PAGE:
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Enbridge weighing its options

The company said it's open to mergers as a 63-year-old asset in Michigan comes under pressure.

By Daniel J. Graeber
Enbridge weighing its options
Pipeline company Enbridge said it's vetting its options for its natural gas business at the same time as it trims spending guidance for the year. Photo by tcly/Shutterstock

HOUSTON, May 2 (UPI) -- Pipeline company Enbridge said spending for 2016 would be significantly lower than in past years, though it maintained it's positioned well in North America.

Enbridge Energy Partners said its operating revenue for the first quarter of the year was $1.06 billion, against $1.43 billion last term. Mark Maki, the company's president, said the results were in line with expectations, adding new infrastructure online in eastern Canada and in the U.S. Midwest led to an increase in deliveries.

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With a position in the Bakken shale play in North America and in emerging markets in Western Canada, Maki said his company had a "high level of confidence" about its continued performance. Nevertheless, spending would be lower for 2016 than in recent years and the company was vetting a wide range of options for durability.

"The partnership has initiated a process to evaluate a range of alternatives for our natural gas business unit and we will update investors on this process when we have concluded the evaluation," he said.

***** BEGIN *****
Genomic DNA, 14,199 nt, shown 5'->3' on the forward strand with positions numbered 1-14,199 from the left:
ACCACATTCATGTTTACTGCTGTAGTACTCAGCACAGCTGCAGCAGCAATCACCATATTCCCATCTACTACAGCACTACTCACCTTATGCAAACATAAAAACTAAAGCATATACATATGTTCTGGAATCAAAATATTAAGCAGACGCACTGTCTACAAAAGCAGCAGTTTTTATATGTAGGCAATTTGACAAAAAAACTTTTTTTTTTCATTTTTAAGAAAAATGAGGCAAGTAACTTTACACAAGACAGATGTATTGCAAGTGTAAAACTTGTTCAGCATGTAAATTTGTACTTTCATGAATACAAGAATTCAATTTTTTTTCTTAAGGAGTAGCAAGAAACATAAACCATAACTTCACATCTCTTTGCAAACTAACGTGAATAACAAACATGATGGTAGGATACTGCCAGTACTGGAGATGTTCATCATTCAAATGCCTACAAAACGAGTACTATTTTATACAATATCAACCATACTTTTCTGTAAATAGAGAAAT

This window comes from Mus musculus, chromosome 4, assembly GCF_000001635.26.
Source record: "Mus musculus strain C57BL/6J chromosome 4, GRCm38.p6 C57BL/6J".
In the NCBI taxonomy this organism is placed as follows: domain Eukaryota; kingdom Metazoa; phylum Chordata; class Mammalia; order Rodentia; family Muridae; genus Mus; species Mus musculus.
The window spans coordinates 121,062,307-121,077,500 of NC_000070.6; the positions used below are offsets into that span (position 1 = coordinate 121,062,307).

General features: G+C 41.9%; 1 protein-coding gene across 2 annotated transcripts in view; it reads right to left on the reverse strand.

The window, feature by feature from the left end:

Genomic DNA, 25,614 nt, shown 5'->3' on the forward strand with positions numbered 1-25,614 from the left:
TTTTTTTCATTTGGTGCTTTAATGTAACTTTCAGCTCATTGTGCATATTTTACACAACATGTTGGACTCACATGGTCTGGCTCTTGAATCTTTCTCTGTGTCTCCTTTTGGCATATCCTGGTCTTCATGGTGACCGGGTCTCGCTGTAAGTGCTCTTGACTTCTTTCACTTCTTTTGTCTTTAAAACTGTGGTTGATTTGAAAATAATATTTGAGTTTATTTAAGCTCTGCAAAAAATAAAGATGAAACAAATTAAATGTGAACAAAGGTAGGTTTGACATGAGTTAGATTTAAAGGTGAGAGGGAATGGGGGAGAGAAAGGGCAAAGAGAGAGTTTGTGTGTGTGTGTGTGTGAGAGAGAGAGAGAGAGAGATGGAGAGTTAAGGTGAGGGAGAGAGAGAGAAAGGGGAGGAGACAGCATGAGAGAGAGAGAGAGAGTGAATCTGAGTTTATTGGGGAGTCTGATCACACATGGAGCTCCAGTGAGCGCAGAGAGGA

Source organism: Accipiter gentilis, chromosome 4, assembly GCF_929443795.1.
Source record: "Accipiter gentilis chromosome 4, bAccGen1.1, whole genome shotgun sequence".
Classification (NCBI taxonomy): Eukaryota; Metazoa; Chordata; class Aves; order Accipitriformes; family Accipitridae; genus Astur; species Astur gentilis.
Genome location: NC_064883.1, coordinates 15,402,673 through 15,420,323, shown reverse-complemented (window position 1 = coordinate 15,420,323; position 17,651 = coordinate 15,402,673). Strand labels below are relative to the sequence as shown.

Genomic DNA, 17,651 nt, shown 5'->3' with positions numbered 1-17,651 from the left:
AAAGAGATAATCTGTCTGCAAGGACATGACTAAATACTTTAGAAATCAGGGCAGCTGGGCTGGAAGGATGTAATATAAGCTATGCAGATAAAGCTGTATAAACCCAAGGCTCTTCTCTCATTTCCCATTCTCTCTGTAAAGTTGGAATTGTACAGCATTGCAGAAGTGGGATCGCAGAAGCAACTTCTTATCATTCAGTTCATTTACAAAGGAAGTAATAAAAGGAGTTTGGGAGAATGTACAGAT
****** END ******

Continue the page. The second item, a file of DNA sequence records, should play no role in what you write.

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The company said mergers, joint ventures and reorganizations were among the options for its natural gas business.

The company last week faced pressure from a Michigan lawmaker concerned about the safety of a pipeline system running through the Straits of Mackinac. State Rep. Candice Miller introduced the Great Lakes Pipeline Safety Act, which could force the closure of the company's 63-year-old Line 5 pipeline system.

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"An ounce of prevention is worth more than a pound of cure," she said in a statement last week. "I understand many may consider this to be too drastic and costly a move, but I guarantee the price of inaction will be higher."

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If the pipeline burst, she said more than 700 miles of the shoreline of the Great Lakes could be impacted.

An Enbridge oil pipeline burst open in southern Michigan in 2010.

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